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  • IBDMAN15 IBDMAN15 Jun 2, 2012 11:28 AM Flag

    Poll what % drop next week? Black Monday?

    but it could. Problem is things are so bad, once Romney starts leading in the polls by a wide margin market will likely rally since we get rid of the do nothing socialist administration. Things are getting way worse under obama. Read this from Walker:

    6/1 Jobs Hit the Iceberg Today: NFP 69,000

    The Economy is a Train Wreck

    The U.S. recession that began in December 2007 ended in June 2009, making the 18-month slump the longest since the Great Depression, according to the National Bureau of Economic Research back in in 2010. That's a bunch of poppycock!

    GDP is being artificially propped up by US government borrowing and printing, which is creating an illusion of growth when there is none. Clearly GDP is trending down. The GDP last year shrunk to 1.7% annually from 3.0% in 2010, and it is likely to come in lower this year, with the bleak 2nd revision that we got on May 31st. It is not just the US debt choking the life out of the economy, it is the absence of growth, which is clearly reflected in the GDP.

    This whole jobless recovery is nothing more than a mirage, a sham! Job growth is declining not rising. Housing prices continue to be in a free fall. GDP is down. Consumer Confidence has fallen off a cliff.

    Supposedly the stimulus was to fix the economy and not allow the unemployment rate to rise above 8%. Well the stimulus was signed into law in February 2009, the same month the unemployment rate first moved above 8%, and it hasn't dropped below 8% in 40 months. The unemployment rate as been above 8% for almost 3 1/2 years.

    It came as no surprise to me when the latest job numbers showed the unemployment rate actually went UP from 8.1% to 8.2%. Feeble hiring by U.S. employers in May sent markets plummeting and dimmed the already-cloudy outlook for an economy that appears to be following Europe and Asia into a slowdown.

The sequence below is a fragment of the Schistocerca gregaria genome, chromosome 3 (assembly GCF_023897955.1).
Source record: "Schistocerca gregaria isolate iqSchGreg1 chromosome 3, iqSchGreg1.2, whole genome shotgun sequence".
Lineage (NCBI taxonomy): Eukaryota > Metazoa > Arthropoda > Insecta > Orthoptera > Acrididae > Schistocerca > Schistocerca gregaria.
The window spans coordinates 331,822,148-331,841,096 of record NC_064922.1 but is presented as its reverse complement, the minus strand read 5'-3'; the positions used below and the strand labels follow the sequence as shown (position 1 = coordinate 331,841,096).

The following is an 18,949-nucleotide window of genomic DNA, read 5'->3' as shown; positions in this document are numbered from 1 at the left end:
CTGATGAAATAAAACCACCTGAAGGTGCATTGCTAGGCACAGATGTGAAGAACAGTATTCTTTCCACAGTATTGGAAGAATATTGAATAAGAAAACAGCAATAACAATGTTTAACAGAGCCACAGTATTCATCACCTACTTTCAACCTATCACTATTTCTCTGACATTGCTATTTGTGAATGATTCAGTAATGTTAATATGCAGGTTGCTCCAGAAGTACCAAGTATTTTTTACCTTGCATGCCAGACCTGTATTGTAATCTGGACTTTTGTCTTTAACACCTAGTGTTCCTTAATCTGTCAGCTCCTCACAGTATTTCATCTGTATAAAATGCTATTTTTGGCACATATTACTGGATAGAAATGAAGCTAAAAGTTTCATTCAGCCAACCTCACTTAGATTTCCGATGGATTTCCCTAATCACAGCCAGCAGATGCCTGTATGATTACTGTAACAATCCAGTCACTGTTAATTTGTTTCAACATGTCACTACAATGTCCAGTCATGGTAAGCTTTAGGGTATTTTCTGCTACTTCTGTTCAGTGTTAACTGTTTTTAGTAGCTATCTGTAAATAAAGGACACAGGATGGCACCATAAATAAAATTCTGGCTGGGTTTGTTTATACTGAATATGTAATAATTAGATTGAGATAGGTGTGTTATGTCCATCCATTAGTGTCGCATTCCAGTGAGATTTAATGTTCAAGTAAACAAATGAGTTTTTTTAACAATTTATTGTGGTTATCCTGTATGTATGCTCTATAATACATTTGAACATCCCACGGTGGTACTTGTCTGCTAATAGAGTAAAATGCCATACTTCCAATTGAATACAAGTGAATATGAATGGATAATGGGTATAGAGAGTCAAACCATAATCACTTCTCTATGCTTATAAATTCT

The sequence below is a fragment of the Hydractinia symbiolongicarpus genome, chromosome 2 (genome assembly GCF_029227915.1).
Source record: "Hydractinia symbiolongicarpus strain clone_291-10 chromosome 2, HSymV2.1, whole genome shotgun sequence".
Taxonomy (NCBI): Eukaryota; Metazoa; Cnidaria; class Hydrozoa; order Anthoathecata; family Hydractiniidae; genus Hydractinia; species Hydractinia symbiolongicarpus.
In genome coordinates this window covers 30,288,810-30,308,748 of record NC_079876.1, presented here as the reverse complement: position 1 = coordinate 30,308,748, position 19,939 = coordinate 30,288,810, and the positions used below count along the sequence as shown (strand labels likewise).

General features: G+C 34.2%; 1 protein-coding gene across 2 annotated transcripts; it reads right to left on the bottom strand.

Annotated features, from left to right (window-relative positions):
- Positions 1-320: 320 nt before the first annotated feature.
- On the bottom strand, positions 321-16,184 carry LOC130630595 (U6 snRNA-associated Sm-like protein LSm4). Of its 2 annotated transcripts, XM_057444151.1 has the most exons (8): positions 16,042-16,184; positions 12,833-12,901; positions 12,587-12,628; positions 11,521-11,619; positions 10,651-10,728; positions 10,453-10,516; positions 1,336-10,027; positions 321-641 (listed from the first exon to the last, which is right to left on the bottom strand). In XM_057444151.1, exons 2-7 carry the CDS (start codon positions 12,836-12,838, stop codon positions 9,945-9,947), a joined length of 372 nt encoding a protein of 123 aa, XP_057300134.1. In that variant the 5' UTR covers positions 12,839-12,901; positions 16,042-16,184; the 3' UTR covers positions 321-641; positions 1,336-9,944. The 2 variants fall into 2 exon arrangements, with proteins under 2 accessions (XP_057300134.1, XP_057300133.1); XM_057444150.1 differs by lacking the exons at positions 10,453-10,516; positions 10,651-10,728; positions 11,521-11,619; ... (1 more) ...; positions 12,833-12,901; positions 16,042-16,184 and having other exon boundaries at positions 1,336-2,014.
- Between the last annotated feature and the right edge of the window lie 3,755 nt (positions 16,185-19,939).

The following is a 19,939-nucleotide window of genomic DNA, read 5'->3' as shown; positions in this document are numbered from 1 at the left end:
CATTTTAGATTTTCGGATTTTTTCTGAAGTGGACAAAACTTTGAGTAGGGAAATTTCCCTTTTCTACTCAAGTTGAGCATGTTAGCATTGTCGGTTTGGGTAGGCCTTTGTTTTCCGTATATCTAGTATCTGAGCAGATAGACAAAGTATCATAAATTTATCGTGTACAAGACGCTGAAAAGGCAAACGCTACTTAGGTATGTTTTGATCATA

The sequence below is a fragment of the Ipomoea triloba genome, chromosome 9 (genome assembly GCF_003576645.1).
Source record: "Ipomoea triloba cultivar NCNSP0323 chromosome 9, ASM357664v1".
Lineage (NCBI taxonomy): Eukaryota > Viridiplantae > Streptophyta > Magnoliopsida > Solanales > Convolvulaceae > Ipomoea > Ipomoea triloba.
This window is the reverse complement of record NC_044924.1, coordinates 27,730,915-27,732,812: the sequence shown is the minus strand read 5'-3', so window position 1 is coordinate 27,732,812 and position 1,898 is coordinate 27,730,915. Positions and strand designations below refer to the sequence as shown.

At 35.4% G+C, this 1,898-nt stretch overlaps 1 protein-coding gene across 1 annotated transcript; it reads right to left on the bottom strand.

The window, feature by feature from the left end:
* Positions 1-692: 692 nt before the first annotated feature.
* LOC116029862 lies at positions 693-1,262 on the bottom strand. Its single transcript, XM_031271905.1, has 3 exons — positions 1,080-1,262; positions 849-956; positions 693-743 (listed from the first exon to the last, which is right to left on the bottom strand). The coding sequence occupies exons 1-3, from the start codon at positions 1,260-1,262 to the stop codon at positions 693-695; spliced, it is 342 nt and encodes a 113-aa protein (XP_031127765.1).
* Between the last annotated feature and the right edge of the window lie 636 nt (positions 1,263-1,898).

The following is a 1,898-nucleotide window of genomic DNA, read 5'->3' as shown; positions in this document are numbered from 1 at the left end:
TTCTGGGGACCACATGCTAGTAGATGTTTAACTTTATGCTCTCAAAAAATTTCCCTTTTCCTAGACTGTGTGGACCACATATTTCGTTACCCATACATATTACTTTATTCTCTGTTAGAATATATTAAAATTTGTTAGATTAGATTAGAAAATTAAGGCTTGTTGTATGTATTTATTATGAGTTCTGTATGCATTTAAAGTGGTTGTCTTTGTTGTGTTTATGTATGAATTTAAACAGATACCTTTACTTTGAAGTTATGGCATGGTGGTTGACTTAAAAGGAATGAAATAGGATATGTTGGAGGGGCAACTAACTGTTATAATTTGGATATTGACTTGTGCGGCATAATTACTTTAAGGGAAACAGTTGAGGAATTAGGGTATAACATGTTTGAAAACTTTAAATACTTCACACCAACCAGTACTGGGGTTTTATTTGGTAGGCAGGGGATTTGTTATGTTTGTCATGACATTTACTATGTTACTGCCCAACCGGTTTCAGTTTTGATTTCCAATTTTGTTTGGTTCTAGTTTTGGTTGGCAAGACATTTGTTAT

If the size of the U.S. labor force as a share of the total population was the same as it was when before the financial crisis ~ 65.7% then vs. 63.8 % today—the U-3 unemployment rate would be 10.9 %.

    Employers added a seasonally adjusted 69,000 jobs last month, the smallest increase in a year, and estimates for the two previous months were lowered. In April, the NFP were previously reported as 115,000 jobs; it was really 77,000. So April was revised downward and worse than expected. And March, 11,000 fewer jobs in March created; only 143,000 there. So you've got three months of less job creation than prevously thought. Notice that the weekly intial claims continue to be revised up every week, while the net jobs being created each month is being revised down each month.

    Ed Morrissey points out:

    "The U-6 figure, which comprises all unemployed and marginally attached workers, rose from 14.5% to 14.8%. The only really positive news was a fairly significant drop in the number of people not in the labor force, which went from 88.419 million to 87.958 million, a difference of 461,000 workers. However, the increase in underutilization tempers that improvement quite a bit."

    Today's employment numbers caught many long term bulls by surprise, with their rosy projects of a recovery that never came. There is no recovery, there is not one economic metric that we can point to that shows that the economy is on the mend.

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